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EU citizens cannot rely on human rights in appeals against refusals

EU citizens cannot rely on human rights in appeals against refusals

In Munday (EEA decision: grounds of appeal) [2019] UKUT 91 (IAC) the tribunal has reiterated that in appeals against EU residence decisions, the appellant cannot rely on human rights arguments, only on EU law arguments.

The official headnote:

1. In an appeal against an EEA decision under the Immigration (EEA) Regulations 2016, the sole ground of appeal is that the decision breaches the appellant’s rights under the EU Treaties in respect of entry to and residence in the UK (sched 2, para 1).

2. Consequently, in such an appeal an appellant may not rely on human rights grounds in the absence of a s.120 notice and statement of additional grounds in which reliance is placed upon human rights or there has been an additional decision to refuse a human rights claim.

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I’m not sure the judges are right on one very important aspect, though.The facts of the case involved the Surinder Singh route. The British citizen sponsor worked for the European Commission from 2008 to 2012 in Belgium and worked in Belgium again from 2012 or 2014 to 2015. Previous Surinder Singh applications were refused and it was now seemingly common ground that these decisions had been unlawful. The appellant had left the EU, seemingly briefly, in 2017. She made another Surinder Singh application, this time for entry, and it was refused again — this time partly because the couple had not immediately before entry been residing together in an EU member state.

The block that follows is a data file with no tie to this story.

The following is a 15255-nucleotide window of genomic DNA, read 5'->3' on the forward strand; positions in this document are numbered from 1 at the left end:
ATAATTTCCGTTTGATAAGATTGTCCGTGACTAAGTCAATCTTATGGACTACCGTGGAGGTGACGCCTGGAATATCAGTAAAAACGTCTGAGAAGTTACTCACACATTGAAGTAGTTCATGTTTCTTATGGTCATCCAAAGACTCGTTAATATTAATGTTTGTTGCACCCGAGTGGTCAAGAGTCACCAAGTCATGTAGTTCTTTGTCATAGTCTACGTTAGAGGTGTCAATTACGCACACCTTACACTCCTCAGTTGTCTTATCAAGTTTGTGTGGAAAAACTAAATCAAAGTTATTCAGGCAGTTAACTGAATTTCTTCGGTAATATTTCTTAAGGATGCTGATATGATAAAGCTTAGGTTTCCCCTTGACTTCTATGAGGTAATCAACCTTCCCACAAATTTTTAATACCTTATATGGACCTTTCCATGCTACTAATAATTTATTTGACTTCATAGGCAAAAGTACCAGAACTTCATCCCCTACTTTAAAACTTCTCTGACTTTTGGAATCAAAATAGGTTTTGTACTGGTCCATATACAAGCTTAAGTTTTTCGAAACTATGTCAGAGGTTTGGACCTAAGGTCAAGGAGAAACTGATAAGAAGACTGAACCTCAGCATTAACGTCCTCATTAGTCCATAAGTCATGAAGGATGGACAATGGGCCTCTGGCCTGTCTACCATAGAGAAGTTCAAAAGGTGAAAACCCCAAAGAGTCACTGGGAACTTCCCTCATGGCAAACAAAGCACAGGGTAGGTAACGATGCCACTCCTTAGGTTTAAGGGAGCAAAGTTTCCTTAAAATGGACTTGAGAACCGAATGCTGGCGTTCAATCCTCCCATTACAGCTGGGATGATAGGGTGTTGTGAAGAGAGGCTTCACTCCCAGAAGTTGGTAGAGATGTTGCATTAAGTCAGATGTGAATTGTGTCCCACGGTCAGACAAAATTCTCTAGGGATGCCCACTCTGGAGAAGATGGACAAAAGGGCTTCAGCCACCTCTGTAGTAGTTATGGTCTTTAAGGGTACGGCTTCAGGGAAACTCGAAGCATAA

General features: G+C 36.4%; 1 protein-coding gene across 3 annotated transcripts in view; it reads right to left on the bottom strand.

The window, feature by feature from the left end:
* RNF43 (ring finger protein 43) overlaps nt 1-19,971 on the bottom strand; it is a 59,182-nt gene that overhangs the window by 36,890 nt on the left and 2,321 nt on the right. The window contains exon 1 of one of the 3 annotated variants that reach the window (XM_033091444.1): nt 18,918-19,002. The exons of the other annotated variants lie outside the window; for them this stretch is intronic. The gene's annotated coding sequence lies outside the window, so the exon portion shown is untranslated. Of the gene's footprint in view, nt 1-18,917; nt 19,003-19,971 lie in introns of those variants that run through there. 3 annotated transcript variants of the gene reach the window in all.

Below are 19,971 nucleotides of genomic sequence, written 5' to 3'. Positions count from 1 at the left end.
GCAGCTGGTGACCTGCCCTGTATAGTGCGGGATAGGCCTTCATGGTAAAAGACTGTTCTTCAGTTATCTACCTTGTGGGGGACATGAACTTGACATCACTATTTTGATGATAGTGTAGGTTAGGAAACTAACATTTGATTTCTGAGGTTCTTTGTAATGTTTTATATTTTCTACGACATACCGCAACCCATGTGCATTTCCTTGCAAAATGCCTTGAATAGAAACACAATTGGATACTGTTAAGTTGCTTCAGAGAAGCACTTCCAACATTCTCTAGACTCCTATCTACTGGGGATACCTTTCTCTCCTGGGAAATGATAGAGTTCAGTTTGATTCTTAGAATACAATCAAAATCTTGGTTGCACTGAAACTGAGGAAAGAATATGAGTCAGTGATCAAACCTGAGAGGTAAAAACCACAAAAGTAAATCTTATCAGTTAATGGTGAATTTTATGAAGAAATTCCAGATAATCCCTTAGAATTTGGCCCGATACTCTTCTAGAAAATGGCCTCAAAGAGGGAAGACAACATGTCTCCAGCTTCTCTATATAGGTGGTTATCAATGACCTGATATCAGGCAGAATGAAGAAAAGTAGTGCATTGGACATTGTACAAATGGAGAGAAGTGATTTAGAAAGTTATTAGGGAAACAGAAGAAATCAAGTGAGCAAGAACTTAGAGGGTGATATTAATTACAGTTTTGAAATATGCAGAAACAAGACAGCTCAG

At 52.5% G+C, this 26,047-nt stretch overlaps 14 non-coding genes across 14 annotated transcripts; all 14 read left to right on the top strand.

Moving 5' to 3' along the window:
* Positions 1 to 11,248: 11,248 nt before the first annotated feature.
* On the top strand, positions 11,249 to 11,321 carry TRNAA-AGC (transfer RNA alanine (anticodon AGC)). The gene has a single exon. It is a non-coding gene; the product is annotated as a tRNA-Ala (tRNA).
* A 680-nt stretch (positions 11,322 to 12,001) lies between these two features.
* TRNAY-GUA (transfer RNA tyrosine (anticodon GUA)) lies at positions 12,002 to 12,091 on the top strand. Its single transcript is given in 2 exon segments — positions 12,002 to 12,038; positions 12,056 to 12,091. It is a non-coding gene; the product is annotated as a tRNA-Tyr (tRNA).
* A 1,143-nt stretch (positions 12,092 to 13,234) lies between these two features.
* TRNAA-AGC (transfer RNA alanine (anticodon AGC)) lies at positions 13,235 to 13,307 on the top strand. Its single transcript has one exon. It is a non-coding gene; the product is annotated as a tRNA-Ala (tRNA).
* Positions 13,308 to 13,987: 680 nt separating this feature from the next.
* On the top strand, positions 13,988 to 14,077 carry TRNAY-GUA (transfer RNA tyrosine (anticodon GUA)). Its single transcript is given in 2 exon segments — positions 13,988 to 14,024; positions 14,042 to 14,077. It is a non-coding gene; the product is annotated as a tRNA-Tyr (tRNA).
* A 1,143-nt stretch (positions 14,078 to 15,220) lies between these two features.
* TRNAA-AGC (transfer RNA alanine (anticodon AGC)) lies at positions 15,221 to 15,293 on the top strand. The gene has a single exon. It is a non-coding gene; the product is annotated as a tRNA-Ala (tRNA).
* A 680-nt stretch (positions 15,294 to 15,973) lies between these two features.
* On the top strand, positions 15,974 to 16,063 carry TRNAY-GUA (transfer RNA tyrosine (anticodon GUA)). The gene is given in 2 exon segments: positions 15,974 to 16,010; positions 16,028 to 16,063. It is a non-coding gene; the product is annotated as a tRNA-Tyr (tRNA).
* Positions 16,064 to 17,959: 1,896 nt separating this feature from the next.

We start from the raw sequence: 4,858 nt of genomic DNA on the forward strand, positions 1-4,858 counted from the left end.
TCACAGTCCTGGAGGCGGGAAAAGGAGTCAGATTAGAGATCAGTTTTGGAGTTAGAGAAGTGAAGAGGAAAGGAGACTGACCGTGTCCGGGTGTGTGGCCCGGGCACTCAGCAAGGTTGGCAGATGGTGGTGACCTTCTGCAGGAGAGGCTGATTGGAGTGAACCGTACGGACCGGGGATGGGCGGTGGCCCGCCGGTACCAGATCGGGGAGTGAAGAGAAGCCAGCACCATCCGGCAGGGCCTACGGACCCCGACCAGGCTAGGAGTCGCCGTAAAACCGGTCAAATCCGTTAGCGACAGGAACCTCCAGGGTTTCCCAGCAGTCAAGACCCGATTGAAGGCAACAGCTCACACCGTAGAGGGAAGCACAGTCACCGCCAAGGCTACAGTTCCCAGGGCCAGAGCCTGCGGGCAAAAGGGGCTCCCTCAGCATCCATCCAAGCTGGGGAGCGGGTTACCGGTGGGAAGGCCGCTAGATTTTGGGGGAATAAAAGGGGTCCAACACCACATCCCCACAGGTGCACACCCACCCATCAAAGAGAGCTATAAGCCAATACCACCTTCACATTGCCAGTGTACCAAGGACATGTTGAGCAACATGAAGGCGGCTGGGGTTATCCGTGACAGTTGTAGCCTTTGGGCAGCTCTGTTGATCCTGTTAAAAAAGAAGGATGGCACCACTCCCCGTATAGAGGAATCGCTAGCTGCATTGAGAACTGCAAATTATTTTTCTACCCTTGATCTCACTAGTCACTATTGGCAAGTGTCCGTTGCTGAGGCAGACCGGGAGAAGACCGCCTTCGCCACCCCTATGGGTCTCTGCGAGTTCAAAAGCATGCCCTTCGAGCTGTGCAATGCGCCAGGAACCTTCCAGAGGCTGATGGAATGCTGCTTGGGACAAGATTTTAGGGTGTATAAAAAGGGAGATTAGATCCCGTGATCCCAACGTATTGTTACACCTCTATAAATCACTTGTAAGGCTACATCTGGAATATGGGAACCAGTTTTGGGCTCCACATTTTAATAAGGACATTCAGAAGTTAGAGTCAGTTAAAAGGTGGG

Surely the correct analysis is that the appellant had always, irrespective of what the EEA Regulations say, enjoyed Surinder Singh rights since 2012 and/or 2015 and was still even now entitled to entry and indeed a residence card on that basis? The residence card is merely declaratory of Surinder Singh rights. Paragraph 96 of the determination would therefore be wrong: the decision under appeal was to refuse entry to a person who in truth enjoyed a right of entry under EU law and had done for some time.

It is hard to image a stronger Surinder Singh case, in fact. It is always difficult when commenting on someone else’s case but if this is right, I hope this case goes further.

Colin Yeo

Immigration and asylum barrister, blogger, writer and consultant at Garden Court Chambers in London and founder and editor of the Free Movement immigration law website.

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